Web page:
Today’s Deep Space Extra

June 20th, 2018

In Today’s Deep Space Extra… The first meeting of the National Space Council Users’ Advisory Group was held yesterday at NASA HQ. Secretary of Commerce Wilbur Ross explains why space traffic management is essential to national security. The first member of NASA’s 2013 astronaut selection class assigned to serve on the International Space Station is to launch in October. China, Russia seek international partners for space projects.

U.S. Space Policy

Space Council’s “think tank” starts work

Coalition President & CEO in the News – Dr. Mary Lynne Dittmar

Space News (6/20): An advisory group dubbed the “think tank” for the National Space Council formally kicked off its work June 19 with a broad but vague mandate to study space policy issues.  The Users’ Advisory Group (UAG) of the National Space Council held its first meeting at NASA Headquarters, a five-hour “inaugural and, quite frankly, organizational session” of the committee, in the words of its chairman, retired U.S. Navy Adm. James Ellis. The UAG was included in the executive order signed by President Trump nearly a year ago reestablishing the space council, with members formally announced at the council’s second public meeting in February. Coalition President & CEO Dr. Mary Lynne Dittmar and Commercial Spaceflight Federation President Eric Stallmer were named Co-Chairs of the Economic Development / Industrial Base Subcommittee.

President Trump wants my department to keep space safe. We’re ready.

Washington Post (6/19): In an op-ed, U.S. Secretary of Commerce Wilbur Ross explains why enhanced space traffic management is crucial to national security; timely, accurate weather forecasting and other Earth observation, global navigation and rapid communications. The operations of 800 functioning U.S. satellites are at stake amidst 20,000 large pieces of manmade orbital debris and an estimated 600,000 fast moving smaller pieces of debris.

As mega-constellations loom, U.S. seeks to manage space debris problem

Ars Technica (6/18): Earlier this week, President Trump signed Space Policy Directive-3 instructing several arms of the federal government, including the military to enhance the nation’s space traffic management, or awareness of orbiting satellites and thousands of fragments of manmade orbital debris, large and small. The Department of Commerce is poised to assume a larger role in the effort, one intended to encourage greater space commerce, including large constellations of satellites to support broadband Internet access.


Human Space Exploration

Nick Hague set to become first member of 2013 astronaut class to fly (6/19): Hague, a U.S. Air Force flight test engineer, is to become the first of NASA’s 2013 astronaut selection class to launch into space. He’s to launch to the International Space Station in October on a Russian Soyuz rocket with cosmonaut Alexey Ovchinin.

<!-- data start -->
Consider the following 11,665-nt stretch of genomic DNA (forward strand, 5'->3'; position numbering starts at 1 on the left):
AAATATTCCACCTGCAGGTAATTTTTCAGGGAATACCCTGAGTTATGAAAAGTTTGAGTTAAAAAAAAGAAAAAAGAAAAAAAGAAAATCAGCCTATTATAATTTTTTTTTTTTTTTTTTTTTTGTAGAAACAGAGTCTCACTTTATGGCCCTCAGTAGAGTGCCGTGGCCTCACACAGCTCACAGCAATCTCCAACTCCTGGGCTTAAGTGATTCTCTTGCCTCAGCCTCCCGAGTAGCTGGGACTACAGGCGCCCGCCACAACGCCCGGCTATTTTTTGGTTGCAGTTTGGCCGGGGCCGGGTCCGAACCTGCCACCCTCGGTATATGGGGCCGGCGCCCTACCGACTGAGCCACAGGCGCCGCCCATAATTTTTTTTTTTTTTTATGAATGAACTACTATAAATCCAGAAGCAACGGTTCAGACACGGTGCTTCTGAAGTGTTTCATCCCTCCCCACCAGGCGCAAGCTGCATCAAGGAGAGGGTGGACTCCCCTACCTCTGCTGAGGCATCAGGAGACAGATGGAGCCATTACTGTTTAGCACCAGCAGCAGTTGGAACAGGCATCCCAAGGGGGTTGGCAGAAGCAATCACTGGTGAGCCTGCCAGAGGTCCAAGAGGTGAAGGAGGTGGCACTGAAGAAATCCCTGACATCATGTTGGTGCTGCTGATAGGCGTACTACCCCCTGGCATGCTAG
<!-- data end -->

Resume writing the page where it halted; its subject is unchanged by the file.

Space Science

Dwarf planet Ceres has way more organic molecules than originally suspected (6/19): Scientists have detected organic molecules on Ceres, the large dwarf planet that orbits the sun in the main asteroid belt, in greater concentrations than first detected a year ago with the Dawn spacecraft that has been orbiting Ceres for more than three years. A Southwest Research Institute researcher led the assessment team.

Wow! This fresh meteoroid impact on Mars triggered a dusty avalanche (6/19): NASA’s Mars Reconnaissance Orbiter has captured an image of a meteoroid impact site on the Red Planet as well as the avalanche with a long trail in the soil it triggered. The impact likely occurred within the past 10 years.

Proposed CAESAR mission could return a sample from comet 67P/ChuryumovGerasimenko (6/19): The proposed Comet Astrobiology Exploration Sample Return (CAESAR), mission under evaluation by NASA would revisit the comet 67P/ChuryumovGerasimenko, this time to collect and return a sample to Earth, offering a fresh look at material that originated in the early days of the solar system. The European Rosetta mission successfully rendezvoused with and landed on the comet in late 2014. NASA intends to decide on whether to pursue CAESAR mission development in the spring of 2019.


Other News

China, U.N. Office enhance cooperation on outer space affairs

Xinhuanet of China (6/20): China is displaying desires to cooperate peacefully in space as well as make new strides in exploration, according to the head of the United Nations Office for Outer Space Affairs. China’s soon to be assembled space station will be open to U.N. member states, said Simonetta Di Pippo, who heads the office.

Head of Russia’s Roscosmos discusses joint projects with India and Japan

Tass of Russia (6/19): This week, the heads of Roscosmos, the Russian federal space agency, and his Japanese and Indian space agency counterparts discussed future cooperation in space, including human exploration programs while in Vienna for the United Nations’ UNISPACE symposium.

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